Today most of my relationships both in Benghazi and Tripoli, are largely in the elite circles - as they call them, which do not make absurd judgments about you because of your appearance, interests, or individual choices which is in direct contradiction to the homophobic hate speech I have to regularly confront even from the people closest to me (my sister) who seems to solely advocate for hate rather than love and has often expressed her disgust at homosexuals and their way of life.

On the street, there is no lack of bullies "You like like a girl, but you are a boy" a passer-by told me.

But at home, although my family can be considered conservative, they are gentle. No-one has ever abused or beat me while my mother is afraid of confronting the issue and talking about it directly but she senses in some way that I am not a typical Libyan girl.  This is what happened when I took off the hijab after wearing it for six years, and although I abandoned the hijab, my mother did not ask me why for fear of hearing something she wouldn’t like to hear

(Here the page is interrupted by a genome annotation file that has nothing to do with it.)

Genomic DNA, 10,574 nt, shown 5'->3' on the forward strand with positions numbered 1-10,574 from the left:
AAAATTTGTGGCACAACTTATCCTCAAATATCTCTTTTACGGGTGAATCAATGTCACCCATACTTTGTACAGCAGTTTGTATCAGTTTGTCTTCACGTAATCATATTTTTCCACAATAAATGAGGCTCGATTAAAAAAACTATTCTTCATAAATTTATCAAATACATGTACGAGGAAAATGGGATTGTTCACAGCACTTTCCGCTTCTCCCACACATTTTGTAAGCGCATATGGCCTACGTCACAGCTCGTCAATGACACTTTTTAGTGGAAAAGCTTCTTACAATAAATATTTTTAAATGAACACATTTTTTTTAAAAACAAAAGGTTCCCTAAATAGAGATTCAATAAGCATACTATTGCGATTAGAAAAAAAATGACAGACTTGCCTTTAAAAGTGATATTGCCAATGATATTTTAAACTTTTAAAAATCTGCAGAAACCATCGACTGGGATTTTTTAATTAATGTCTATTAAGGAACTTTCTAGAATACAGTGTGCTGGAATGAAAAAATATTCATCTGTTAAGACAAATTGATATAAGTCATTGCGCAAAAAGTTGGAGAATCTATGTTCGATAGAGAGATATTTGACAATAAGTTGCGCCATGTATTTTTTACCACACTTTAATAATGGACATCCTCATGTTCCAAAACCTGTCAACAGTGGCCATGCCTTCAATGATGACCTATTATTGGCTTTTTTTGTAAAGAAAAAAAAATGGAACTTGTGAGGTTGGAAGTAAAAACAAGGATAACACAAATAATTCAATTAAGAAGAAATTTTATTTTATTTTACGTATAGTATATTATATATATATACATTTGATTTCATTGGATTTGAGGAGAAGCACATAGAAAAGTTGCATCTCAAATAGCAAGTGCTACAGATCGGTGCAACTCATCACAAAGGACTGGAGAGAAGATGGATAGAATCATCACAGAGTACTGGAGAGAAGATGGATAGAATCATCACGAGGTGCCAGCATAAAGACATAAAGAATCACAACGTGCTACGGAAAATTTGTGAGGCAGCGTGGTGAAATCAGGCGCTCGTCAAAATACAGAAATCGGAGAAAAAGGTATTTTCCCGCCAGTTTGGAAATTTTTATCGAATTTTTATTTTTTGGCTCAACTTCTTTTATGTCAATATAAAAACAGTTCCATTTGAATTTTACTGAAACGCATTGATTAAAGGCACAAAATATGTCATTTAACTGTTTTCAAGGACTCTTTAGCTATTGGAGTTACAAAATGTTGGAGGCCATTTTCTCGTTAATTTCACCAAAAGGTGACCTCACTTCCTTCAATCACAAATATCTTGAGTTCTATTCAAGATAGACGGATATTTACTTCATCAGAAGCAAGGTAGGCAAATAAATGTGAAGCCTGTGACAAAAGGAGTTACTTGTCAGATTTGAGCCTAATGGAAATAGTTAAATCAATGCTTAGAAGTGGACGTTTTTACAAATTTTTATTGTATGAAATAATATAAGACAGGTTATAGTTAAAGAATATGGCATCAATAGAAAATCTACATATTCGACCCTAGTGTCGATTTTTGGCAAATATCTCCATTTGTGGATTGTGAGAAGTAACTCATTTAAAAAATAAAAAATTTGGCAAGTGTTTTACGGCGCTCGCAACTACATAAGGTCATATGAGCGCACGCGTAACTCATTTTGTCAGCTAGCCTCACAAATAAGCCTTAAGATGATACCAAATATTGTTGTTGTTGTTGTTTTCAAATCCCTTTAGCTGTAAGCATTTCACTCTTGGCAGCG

Amid the torrent of modern ideas, I live in a bubble that I have created for myself: I am a very neutral person, I do not try to highlight or even hide my personality! I am lesbian, and this is something that describes a part of me but it is not the only thing that people know about me or of me because first and foremost I am a person with interests, relationships, causes that I fight for and activities that I pursue. It wouldn’t be fair for someone to say “Hala is a lesbian” and leave it at that, because being a lesbian is one of my characteristics and not my defining one.